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Gulf of Mexico Origin, Waters, and Biota: Volume 4, Ecosystem-Based Management

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The fourth volume in the Harte Research Institute’s landmark scientific series on the Gulf of Mexico provides a comprehensive study of ecosystem-based management, analyzing key coastal ecosystems in eleven Gulf Coast states from Florida to Quintana Roo and presenting case studies in which this integrated approach was tested in both the US and in Mexico. Two overview chapters cover related information on Cuba and on coastal zone management in Mexico. The comprehensive data on management policies and practices in this volume give researchers, policy makers, and other concerned parties the most up-to-date information available, supporting and informing initiatives to sustain healthy ecosystems so that they can, in turn, sustain human social and economic systems in this important transnational region.

Combined with the second volume in this series, which examines the coastal and ocean-based economy of the Gulf region, Ecosystem-Based Management provides pivotal empirical information on how human activity can be managed in an environmentally sustainable way. This important research points the way to better stewardship of the Gulf’s valuable natural resources, ensuring their availability for future generations.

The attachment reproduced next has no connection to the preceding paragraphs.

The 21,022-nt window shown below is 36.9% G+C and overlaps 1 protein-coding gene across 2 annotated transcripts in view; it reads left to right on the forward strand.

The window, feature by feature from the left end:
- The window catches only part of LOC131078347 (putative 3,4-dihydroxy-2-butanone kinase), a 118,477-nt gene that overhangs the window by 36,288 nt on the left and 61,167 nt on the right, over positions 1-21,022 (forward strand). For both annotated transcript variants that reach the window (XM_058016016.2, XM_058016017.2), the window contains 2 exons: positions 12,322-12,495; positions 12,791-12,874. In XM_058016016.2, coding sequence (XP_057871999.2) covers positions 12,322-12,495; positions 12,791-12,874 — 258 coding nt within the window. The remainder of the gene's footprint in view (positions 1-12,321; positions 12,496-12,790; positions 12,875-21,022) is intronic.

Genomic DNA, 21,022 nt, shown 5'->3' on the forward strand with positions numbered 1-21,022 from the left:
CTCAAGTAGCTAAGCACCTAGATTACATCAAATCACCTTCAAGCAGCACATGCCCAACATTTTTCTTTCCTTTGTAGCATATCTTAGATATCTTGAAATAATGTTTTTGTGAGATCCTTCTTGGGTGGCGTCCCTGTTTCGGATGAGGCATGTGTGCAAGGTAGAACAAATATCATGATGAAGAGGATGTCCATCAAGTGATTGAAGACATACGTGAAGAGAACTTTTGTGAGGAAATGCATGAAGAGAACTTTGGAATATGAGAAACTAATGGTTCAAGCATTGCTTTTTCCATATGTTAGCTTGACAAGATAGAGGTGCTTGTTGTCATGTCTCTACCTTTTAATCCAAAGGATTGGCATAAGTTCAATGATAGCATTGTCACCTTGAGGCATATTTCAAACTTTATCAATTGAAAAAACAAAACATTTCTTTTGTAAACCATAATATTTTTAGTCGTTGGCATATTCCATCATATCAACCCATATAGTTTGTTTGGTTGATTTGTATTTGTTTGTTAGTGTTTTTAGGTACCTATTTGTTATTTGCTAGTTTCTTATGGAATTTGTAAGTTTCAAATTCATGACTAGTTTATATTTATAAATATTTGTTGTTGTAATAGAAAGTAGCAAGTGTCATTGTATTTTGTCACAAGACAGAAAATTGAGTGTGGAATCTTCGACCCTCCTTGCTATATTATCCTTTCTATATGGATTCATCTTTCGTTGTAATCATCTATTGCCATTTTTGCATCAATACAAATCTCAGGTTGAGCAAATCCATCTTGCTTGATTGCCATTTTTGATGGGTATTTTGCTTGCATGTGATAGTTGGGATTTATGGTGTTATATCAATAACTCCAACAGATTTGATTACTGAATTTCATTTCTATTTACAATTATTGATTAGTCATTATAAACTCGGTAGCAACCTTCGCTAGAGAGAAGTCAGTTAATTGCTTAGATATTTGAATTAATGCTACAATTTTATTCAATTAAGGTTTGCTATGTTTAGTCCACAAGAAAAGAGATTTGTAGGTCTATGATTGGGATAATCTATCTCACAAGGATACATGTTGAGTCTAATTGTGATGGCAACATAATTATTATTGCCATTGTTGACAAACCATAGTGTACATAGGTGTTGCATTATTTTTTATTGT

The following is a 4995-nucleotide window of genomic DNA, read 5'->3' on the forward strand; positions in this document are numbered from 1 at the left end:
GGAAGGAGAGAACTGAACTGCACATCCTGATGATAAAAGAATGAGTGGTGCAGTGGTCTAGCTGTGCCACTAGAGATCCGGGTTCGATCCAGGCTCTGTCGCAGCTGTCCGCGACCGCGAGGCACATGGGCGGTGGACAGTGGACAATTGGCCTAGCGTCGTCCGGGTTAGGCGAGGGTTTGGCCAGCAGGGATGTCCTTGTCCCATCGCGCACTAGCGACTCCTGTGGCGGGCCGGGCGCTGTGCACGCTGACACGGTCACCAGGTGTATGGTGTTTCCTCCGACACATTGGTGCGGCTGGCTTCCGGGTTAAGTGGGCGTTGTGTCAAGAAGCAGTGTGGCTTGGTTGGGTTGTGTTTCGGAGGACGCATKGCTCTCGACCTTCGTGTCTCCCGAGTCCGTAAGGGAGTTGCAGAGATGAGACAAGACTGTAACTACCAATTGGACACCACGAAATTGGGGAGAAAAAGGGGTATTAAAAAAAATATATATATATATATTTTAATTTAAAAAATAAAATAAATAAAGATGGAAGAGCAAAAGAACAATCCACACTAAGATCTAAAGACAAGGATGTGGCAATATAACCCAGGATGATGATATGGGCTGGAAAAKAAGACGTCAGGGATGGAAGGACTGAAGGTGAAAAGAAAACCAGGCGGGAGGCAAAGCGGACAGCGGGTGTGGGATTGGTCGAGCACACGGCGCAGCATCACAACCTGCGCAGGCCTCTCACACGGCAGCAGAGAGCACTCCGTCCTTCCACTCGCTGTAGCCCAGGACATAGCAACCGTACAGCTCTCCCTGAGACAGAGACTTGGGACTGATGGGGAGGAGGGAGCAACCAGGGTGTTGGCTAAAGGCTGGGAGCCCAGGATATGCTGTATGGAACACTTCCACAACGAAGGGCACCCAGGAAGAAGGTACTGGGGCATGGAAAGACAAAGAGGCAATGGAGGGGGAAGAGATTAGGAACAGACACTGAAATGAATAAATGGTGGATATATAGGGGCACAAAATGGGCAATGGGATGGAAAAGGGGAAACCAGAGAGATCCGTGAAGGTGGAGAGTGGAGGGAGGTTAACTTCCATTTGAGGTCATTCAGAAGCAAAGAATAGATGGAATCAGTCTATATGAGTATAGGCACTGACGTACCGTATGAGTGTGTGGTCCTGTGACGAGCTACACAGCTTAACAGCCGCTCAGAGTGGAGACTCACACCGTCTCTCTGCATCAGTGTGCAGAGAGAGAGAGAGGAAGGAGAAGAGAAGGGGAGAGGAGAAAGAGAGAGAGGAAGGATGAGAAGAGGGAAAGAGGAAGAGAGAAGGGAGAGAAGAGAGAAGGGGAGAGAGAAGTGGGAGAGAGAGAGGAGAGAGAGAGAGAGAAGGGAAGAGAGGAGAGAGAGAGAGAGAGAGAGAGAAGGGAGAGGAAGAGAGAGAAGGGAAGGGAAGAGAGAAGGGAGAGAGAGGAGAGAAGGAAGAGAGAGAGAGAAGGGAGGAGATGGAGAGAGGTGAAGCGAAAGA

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1. The Salinity Transition Zone Between the Southern Everglades and Florida Bay: System Functioning and Implications for Coastal Zone Management

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System Functioning and Implications for Coastal Zone Management

John W. Day, Fred Sklar, Jaye E. Cable, Daniel L. Childers, Carlos Coronado-Molina, Steve E. Davis, Steve Kelly, Christopher J. Madden, Brian Perez, Enrique Reyes, David T. Rudnick, and Martha A. Sutula